18 use of v-if combined with template tag in V-for

v-for cyclic number

v-for can be used to cycle numbers. For example, if you want to cycle numbers 1-99, you can write them directly as follows.

<span v-for="count in 99">{{count}},</span>

In this way, you can quickly cycle out the value of 1-99 on the page. You can see this effect in the browser.

<!DOCTYPE html>
<html lang="en">
<head>
    <meta charset="UTF-8">
    <meta name="viewport" content="width=device-width, initial-scale=1.0">
    <title>Document</title>
    <script src="https://unpkg.com/vue@next" ></script>
</head>
<body>
    <div id="app"></div>
</body>
<script>
const app=Vue.createApp({ 
    data(){
        return{
        }
    },
    methods:{
    },
    template:`<span v-for="count in 12">{{count}}<br /></span>`
}) 
const vm=app.mount("#app")
</script>
</html>

How to use judgment in v-for

Take a look at the small example of array loop written in the last article. There are some changes in the new requirements. Because the company doesn't want to recruit junior front-end engineers, we want to get rid of it and only show intermediate and advanced. At this time, you are likely to write the code like this.

<ul>
    <li 
        v-for="(item,index) in listArray"
        :key="index+item"
        v-if="item != 'primary'"
    >
        [{{index}}]{{item}}
    </li>
</ul>

Preview in the browser and you will find that the primary loop item does not disappear.

Why?
Because the priority of v-for loop is higher than that of v-if judgment, the judgment is invalid.

The correct writing method should be to separate a label in the outer layer of < li > and cycle on < li >.
For example, write the following code.

template:`<ul>
            <div v-for="(item,index) in listArray" :key="index+item">
                <li v-if="item != 'primary'">
                    [{{index}}]{{item}}
                </li>
            </div>
        </ul>`

<!DOCTYPE html>
<html lang="en">
<head>
    <meta charset="UTF-8">
    <meta name="viewport" content="width=device-width, initial-scale=1.0">
    <title>Document</title>
    <script src="https://unpkg.com/vue@next" ></script>
</head>
<body>
    <div id="app"></div>
</body>
<script>
const app=Vue.createApp({ 
    data(){
        return{
            listArray:['primary','intermediate','senior']
        }
    },
    methods:{
    },
    template:`<ul>
                <div v-for="(item,index) in listArray" :key="index+item">
                    <li v-if="item != 'primary'">
                        [{{index}}]{{item}}
                    </li>
                </div>
            </ul>`
}) 
const vm=app.mount("#app")
</script>
</html>

At this time, preview in the browser, and the primary item disappears as desired.

Use of template tag

Is the result perfect?
When you open the browser console and look at the Elements tab, you will find that there is a problem with the DOM structure. There are two items in the loop, but there are three < div >, and this outer layer applies the form of < li > in < div >, which does not conform to the basic structure of HTML syntax.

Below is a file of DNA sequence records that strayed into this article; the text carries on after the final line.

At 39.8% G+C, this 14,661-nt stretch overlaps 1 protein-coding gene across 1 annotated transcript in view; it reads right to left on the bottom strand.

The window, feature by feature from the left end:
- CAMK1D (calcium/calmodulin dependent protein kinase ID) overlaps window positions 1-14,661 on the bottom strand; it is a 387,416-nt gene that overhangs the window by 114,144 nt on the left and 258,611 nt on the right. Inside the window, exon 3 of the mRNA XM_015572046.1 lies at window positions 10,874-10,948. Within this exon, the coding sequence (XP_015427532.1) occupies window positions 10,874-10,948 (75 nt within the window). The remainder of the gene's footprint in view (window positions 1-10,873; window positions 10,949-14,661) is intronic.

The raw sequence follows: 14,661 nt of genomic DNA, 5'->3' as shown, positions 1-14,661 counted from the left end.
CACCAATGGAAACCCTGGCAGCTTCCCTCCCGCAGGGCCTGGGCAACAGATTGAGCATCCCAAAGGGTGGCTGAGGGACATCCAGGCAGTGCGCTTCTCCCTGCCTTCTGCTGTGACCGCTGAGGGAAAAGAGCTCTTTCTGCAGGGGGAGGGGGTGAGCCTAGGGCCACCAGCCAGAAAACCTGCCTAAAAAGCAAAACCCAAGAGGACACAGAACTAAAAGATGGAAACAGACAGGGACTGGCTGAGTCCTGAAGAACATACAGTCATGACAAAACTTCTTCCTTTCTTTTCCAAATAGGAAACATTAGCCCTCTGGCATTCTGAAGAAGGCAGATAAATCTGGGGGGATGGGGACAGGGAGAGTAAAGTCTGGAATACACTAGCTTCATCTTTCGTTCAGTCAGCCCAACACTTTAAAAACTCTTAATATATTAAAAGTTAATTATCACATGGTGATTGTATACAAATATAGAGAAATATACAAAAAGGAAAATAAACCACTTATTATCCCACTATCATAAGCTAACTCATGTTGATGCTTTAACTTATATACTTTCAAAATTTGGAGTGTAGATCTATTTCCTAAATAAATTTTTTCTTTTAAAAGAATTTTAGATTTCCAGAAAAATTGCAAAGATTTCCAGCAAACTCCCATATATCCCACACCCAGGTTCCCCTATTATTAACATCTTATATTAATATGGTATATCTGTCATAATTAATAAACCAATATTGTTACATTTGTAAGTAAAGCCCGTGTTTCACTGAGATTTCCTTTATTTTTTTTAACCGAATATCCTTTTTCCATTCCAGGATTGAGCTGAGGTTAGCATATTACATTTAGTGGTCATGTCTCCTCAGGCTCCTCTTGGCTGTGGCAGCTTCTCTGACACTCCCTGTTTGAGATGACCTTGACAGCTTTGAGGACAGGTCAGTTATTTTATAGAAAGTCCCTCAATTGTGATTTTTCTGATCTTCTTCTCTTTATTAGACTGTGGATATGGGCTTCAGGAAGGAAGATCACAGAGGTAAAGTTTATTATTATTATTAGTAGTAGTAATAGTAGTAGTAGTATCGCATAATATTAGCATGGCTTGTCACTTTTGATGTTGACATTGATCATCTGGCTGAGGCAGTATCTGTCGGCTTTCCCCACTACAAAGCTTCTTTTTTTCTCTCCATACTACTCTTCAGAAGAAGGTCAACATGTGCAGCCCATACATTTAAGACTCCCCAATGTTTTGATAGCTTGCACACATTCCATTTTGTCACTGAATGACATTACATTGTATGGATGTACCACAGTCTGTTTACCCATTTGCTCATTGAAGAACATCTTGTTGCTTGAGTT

In order to solve this problem, Vue provides us with a < template > template tag, that is, an empty placeholder, to solve the phenomenon of useless html tags used in the template to complete business logic.

Now you can write the above code like this.

<!DOCTYPE html>
<html lang="en">
<head>
    <meta charset="UTF-8">
    <meta name="viewport" content="width=device-width, initial-scale=1.0">
    <title>Document</title>
    <script src="https://unpkg.com/vue@next" ></script>
</head>
<body>
    <div id="app"></div>
</body>
<script>
const app=Vue.createApp({ 
    data(){
        return{
            listArray:['primary','intermediate','senior']
        }
    },
    methods:{
    },
    template:`<ul>
                <template v-for="(item,index) in listArray" :key="index+item">
                <li v-if="item != 'primary'">
                    [{{index}}]{{item}}
                </li>
                </template>
            </ul>`
}) 
const vm=app.mount("#app")
</script>
</html>


At this time, go to the browser to see the results, which is in line with our expectations.

<ul>
    <!--v-if-->
    <li>...</li>
    <li>...</li>
</ul>

I have basically finished the basic operation of list loop and some pits in vue3. I hope it will be helpful to you.

In order to facilitate your study, all codes in this article are attached:

<!DOCTYPE html>
<html lang="en">

<head>
    <meta charset="UTF-8">
    <meta name="viewport" content="width=device-width, initial-scale=1.0">
    <title>Document</title>
    <script src="https://unpkg.com/vue@next"></script>
</head>

<body>
    <div id="app"></div>
</body>
<script>
const app = Vue.createApp({
    data() { 
        return { 
            listArray: [
                'primary', 
                'intermediate', 
                'senior'
            ],
            listObject:{ 
                DogOne:'Black back', 
                DogTwo:'poodle', 
                DogThree:'Golden hair' 
            }
        } 
    },
    methods:{
        handleChangeBtnClick(){
            this.listArray.push('willem')
        },
    },
    template: `
        <ul>
            <template v-for="(item,index) in listArray" :key="index+item">
                    <li v-if="item != 'primary'">
                        [{{index}}]{{item}}
                    </li>
            </template>
        </ul>

        <button @click="handleChangeBtnClick">Point me to change</button>

        <ul>
            <li v-for="(value,key,index) in listObject" :key="key">
                [{{index}}]{{value}}-{{key}}
            </li>
        </ul>

        <span v-for="count in 99">{{count}},</span>
        `
})
const vm = app.mount("#app")
</script>
</html>

Tags: PHP Linux Laravel Vue

Posted on Wed, 01 Dec 2021 21:55:46 -0500 by afrim12